- Series: Dover Books on Mathematics
- Paperback: 848 pages
- Publisher: Dover Publications; Revised ed. edition (October 1, 1985)
- Language: English
- ISBN-10: 0486649407
- ISBN-13: 978-0486649405
- Product Dimensions: 1.5 x 5.5 x 8.5 inches
- Shipping Weight: 2.1 pounds (View shipping rates and policies)
- Average Customer Review: 4.7 out of 5 stars See all reviews (110 customer reviews)
- Amazon Best Sellers Rank: #12,230 in Books (See Top 100 in Books)
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Ordinary Differential Equations (Dover Books on Mathematics) Revised ed. Edition
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Top Customer Reviews
The book consists of six major subtopics: first-order equations, general nth-order linear equations, systems and nonlinear equations, series solution methods, numerical solution methods and existence/uniqueness theorems. Most of the subjects tend to be divided into two or three chapters, with the first one or two containing the theoretical aspect and computational techniques and the other consisting of applications to real world problems.
At some 800-odd pages the book is quite long, but the sheer amount of material covered is simply astounding; the book has several types of special ODEs and solution methods that I have not seen anywhere else, and the authors go to great lengths to make every concept fully clear to the reader while still being quite rigorous. I am personally somewhat pure-math oriented but also needed some practice with applied problems, and this text is sure to please both students of mathematics as well as those of the sciences due to the very large amounts of subject material contained in both areas. (the book is split about 55-45 in theory/application)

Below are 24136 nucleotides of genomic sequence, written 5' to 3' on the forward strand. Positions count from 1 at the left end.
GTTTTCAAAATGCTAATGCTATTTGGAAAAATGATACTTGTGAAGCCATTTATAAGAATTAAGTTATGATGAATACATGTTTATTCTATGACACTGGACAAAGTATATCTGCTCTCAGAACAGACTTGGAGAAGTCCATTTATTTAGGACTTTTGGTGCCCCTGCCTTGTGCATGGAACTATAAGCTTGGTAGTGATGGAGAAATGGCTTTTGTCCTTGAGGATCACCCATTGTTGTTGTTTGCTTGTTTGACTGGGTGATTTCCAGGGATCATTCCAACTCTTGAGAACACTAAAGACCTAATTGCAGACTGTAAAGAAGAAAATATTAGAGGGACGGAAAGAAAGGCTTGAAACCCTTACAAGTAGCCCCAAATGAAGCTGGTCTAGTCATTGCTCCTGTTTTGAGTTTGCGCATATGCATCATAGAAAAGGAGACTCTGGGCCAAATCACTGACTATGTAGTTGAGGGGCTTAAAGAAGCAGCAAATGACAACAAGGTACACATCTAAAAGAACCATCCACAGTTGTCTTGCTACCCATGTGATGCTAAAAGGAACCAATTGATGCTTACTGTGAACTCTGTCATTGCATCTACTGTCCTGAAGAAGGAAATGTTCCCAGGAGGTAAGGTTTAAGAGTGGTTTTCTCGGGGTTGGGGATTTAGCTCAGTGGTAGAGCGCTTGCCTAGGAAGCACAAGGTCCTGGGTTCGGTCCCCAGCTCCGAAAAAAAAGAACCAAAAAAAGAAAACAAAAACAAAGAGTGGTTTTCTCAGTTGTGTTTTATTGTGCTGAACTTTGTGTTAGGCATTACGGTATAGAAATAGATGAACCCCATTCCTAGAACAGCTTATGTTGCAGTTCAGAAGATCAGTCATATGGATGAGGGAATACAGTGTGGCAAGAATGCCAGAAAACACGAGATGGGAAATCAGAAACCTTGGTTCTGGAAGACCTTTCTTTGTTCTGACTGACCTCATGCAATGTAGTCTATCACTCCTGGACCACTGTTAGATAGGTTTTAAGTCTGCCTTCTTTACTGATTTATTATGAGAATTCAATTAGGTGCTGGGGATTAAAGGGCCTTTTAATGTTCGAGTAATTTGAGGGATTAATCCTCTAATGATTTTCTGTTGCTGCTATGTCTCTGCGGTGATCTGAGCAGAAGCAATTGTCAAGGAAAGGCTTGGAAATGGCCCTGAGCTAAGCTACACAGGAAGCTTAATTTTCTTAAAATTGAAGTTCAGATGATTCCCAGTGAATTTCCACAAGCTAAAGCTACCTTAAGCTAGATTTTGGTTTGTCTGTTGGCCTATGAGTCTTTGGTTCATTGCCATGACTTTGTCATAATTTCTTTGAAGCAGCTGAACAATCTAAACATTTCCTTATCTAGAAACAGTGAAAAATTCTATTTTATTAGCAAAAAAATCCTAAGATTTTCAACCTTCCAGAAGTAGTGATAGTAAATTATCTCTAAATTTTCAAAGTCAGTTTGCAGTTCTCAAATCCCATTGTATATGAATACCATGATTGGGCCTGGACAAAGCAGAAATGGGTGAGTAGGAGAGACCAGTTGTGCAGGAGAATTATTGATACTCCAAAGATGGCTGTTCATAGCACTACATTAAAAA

One very nice thing is that if there is some doubt as to whether or not the reader is comfortable with something from another subject (i.e. real analysis), the book does not assume that the reader is familiar wih that topic, but rather it goes through a short review of the topic that is self-contained enough for readers who have not heard of the topic before to get a good idea of it.Read more ›
Compendious and catholic, the book contains 65 lessons organized into 12 chapters. The student learns method after method after method with comfort and ease. A typical lesson succinctly begins with explicatory material followed with completed examples. Each lesson ends with a problem set, and to the salvation of humanity, almost all of the answers are provided, making this book great for self-study, reference, and/or supplementation. A satisfactory calculus background should be the student's only necessary qualification; the involved calculus often demands more perspiration than the differential equations themselves. Those who repent shall receive redemption!